New York Department of Health – Ass kicking or over-reaching?

New York City has long been a progressive place.  It has served as a laboratory for many proposals and policies.  Some have been brought to the national stage (think many New Deal initiatives). Some have been adopted by other municipalities (smoking bans in bars).  Some have started fads (no-trans fats).  Some have fallen on their face (congestion pricing).  But I have to say that the New York City Department of Health (Department of Health and Mental Hygeine to be accurate) has been on a role. Let’s count the ways:

1. Strong smoking bans in all indoor public spaces.  I think accurately it is any indoor place where a person might work. I don’t think NYC was the first, but it was early, strong, and a major leader in a trend that has hit NJ, CT, and much of the U.S.

2. A pack of cigarettes now costs $8.00 per pack due to huge taxes.  Consequently, smoking rates have been nose-diving.  And yes, it is due to the tax more than the ban. Plus, nicotine pacth giveaways all over the city!

3. Trans-fat ban that is hitting all restaurants this summer. 

4. Calorie count. Any restaurant that has more than 10 locations nation-wide must post their calories.  You may think twice about ordering that vente caramel…500 plus calorie latte or that 1,000 calorie Chipotle burrito.

5. Greener NYC.  Hybrid cabbies, 1 million new trees, cleaner buses, etc.  This may not be the Department of Health exclusively, but I’m sure they played a role.

6. Widespread condom giveaways.

7. The latest is that there is a push to test everyone in  the Bronx for HIV/AIDS (voluntary of course). Since the Bronx has the most deaths, not infections (I believe that belongs to Manhattan), they want to catch the disease early so treatment can be started.

So are these measures draconian or public health genius? Which ones do you like?  Which ones step on your toes?

Headlines – 6/17/08

  • The Urban Institute put out a report on the Massachusetts health plan two weeks ago.  It’s findings were mostly positive.  More than half of the unisured in 2006 are now insured (greater than expectations), most people like the plan, access to care has improved, and out of pocket costs have dropped.  The bad side is that budget costs have run over budget (but so has national spending) and there is a shortage of primary care doctors.  For the NYTimes read here and here.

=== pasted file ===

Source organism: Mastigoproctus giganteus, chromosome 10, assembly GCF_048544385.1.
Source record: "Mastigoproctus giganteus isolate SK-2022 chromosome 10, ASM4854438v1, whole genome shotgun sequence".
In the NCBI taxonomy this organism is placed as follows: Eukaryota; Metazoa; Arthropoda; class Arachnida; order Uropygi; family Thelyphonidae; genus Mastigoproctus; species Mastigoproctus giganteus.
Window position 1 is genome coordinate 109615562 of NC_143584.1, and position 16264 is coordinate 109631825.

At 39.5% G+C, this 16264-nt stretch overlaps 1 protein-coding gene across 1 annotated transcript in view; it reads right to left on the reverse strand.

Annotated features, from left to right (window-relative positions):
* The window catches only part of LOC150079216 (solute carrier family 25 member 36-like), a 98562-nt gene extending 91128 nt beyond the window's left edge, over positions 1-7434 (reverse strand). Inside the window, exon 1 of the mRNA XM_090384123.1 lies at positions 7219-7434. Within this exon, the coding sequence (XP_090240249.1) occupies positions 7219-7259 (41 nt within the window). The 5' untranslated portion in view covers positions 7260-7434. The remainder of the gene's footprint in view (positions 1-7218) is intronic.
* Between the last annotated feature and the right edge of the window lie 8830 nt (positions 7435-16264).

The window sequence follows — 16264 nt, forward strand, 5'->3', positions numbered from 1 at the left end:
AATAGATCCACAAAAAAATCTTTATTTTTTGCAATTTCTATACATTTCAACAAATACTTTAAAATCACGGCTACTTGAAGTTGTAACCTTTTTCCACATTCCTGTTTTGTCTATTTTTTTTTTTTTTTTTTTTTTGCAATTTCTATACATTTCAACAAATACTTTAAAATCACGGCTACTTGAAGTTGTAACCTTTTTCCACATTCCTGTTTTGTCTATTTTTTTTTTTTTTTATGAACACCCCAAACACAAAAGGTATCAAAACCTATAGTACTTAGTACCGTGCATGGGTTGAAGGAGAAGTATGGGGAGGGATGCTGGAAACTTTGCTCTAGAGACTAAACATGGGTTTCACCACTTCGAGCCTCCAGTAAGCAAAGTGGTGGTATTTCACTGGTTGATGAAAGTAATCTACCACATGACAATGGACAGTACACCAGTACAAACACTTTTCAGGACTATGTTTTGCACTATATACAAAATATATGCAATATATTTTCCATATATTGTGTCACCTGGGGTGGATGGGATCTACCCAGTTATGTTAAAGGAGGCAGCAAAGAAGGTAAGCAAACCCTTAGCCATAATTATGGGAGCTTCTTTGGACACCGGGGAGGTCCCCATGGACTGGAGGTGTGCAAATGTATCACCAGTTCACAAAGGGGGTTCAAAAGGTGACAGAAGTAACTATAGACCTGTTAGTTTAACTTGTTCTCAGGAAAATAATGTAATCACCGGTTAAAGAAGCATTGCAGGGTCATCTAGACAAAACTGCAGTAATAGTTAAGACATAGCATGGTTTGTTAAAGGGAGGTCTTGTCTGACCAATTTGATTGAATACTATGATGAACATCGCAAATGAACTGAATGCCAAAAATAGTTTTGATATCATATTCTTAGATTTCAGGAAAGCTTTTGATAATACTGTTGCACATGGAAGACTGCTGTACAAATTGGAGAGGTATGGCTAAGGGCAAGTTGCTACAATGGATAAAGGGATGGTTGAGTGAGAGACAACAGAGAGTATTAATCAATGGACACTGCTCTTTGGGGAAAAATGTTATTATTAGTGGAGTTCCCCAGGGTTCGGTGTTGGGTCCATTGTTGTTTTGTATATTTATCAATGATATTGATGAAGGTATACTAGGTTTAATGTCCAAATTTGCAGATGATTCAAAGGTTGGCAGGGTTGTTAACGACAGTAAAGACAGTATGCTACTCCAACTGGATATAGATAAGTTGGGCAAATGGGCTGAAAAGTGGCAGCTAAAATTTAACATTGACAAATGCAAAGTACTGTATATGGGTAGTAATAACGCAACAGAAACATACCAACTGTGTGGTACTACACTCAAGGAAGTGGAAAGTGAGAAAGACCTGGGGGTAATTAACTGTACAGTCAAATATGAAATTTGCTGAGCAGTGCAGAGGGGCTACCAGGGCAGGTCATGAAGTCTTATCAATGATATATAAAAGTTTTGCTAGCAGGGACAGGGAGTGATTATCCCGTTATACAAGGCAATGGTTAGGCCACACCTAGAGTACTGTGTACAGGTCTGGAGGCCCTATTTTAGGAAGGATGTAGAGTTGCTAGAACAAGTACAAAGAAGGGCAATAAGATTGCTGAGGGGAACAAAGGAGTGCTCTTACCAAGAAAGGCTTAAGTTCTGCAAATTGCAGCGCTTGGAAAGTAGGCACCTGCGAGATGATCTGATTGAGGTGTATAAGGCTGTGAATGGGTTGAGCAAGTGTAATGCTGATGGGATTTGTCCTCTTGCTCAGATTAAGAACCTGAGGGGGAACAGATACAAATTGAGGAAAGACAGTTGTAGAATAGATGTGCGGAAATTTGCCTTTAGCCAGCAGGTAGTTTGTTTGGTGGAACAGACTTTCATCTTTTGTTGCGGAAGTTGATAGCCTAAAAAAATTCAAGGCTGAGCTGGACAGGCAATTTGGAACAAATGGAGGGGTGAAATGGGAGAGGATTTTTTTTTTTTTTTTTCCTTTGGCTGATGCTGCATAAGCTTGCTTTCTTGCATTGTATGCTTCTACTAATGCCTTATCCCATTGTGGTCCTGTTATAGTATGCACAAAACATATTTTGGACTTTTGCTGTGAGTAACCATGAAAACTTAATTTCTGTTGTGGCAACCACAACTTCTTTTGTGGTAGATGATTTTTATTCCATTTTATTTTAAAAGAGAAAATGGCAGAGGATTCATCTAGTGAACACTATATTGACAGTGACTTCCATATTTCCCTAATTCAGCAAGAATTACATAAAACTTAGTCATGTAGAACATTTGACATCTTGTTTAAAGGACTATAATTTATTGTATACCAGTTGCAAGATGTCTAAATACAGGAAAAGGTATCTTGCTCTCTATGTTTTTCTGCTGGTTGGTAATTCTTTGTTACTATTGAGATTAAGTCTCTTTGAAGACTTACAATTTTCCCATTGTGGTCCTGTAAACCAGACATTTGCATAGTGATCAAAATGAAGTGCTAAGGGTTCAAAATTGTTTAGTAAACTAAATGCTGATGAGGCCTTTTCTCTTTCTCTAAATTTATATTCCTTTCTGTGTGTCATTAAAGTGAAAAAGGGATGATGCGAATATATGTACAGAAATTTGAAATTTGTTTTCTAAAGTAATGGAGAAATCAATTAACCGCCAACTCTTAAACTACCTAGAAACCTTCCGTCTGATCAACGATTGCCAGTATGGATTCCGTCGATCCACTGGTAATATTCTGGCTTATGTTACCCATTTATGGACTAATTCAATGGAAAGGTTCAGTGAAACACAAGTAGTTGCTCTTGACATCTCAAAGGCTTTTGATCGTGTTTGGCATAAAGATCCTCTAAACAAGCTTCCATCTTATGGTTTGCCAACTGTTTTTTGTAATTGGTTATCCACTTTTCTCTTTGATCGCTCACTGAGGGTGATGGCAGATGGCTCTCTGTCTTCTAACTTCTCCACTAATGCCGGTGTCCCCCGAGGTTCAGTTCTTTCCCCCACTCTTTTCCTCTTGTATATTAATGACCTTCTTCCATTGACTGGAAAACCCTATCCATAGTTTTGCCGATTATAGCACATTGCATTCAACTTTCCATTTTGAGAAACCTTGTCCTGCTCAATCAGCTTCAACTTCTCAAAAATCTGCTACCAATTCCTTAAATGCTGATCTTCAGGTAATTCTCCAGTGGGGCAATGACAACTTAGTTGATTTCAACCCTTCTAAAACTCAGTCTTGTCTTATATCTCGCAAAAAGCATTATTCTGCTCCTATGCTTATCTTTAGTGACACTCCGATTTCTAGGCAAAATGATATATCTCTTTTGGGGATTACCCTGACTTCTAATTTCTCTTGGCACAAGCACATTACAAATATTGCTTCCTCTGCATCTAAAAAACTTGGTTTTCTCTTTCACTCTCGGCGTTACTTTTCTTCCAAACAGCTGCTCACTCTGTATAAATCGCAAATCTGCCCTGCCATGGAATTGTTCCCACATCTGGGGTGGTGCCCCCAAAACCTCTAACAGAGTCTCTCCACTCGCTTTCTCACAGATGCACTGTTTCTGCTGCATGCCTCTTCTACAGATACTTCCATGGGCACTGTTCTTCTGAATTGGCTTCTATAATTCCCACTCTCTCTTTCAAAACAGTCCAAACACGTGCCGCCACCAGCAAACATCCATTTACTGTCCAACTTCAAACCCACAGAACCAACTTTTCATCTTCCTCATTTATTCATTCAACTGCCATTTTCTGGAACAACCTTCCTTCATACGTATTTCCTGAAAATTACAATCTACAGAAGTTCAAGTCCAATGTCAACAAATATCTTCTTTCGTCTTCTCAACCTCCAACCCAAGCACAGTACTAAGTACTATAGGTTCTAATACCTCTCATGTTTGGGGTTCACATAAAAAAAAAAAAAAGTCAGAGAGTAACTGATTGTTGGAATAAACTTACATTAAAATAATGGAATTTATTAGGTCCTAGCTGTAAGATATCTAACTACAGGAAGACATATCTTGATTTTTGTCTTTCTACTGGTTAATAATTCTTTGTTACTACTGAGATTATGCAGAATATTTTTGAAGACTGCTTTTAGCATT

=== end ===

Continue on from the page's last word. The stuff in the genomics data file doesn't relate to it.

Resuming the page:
• Ben S. Bernanke, chairman of the Federal Reserve, told Congress on Monday that health spending would “rise relentlessly” unless lawmakers overhauled the health care system, and he recommended an eclectic approach.”  Read more here.
  • Employer health care costs are expected to rise nearly 10% in 2008 and in 2009, respectively. Much of the extra expense is due to a hospital building boom and the cost of cross-subsidizing the uninsured and public programs.  The study comes out of PriceWaterhouseCoppers and was reported by the AP.

What a Perspective!

I believe one fundamental difference that divides perspectives on health care is the whether you believe it is the community’s obligation to take care of one another.  Some believe that with the exception of a few basics the government (community) should not interfere.  Basically it is every man or woman for themselves.  Others believe that a community must take care of its weakest. This debate has taken an interesting twist in several comments and posts of friends of mine regarding organ donation.  Organ donation (especially while alive and for a stranger as in a kidney) is quite possibly the strongest recognition that one can make that the community does in deed have an obligation to take care of its own.  Organ donation strips the  barriers that most people construct around their bodies.  Bodies are personal, private, not communal.  But a friend of mine is considering a more communal perspective so that her community can better take care of its own.  By giving of ones body to another (in the form of a blood donation, bone marrow, kidney) you are offering yourself (quite physically) to another in the community.  What a perspective!

Now if only more in our community would be willing to give up monetary resources so that all could access health care.  What a small sacrifice.  What a small perspective compared to those who give of themselves quite physically!

More Health Care Equals Better Health. Wanna Bet?

Quiz:

You are 80 years old and have two years to live.  Which hospital would you prefer, Bellvue (large NYC public hospital) or Columbia-Presbyterian (NYC academic private hospital)? 

I assume that most who know these hospitals would jump at Columbia-Presbyterian.  I think that is a safe assumption, but…(you knew it was coming)

I was listening to the Brian Lehrer show on WNYC (NPR) and was fortunate enough to listen to an interview discussing Consumer Reports findings (based on Dartmouth Atlas of Health Care 2008) in which consumer reports says that, especially at end of life (data comes from Medicare), more aggressive health care leads to worse outcomes.  Too many pricks, tests, procedures, hospital acquired infections, extensive recoveries, pharmaceutical mix-ups, etc.  Exposure to more health care can be bad for you. Sometimes conservative health care is better.  Sometimes the primary care physician is better than the specialist.  Sometimes the neighborhood hospital is better than the state-of-the-art hospital.  Bigger is not always better – a lesson Americans are slow to grasp.  SUV’s are not necessarily better than compact cars.  The 6,000 square foot mansion is not necessarily better than the 1,000 square foot apartment. The truth is that the private hospitals have perverse incentives to do more – to the point of harm.  The public hospitals might have incentives to do less.  Both extremes can be to the detriment of the patient.

Most health economics and policy makers grant that health care resources have diminishing returns the more you receive.  Meaning the first few interventions will have dramatic effects, but each additional resource used will have less and less impact until the care actually becomes harmful. Some patients reach that point in some of our hospitals.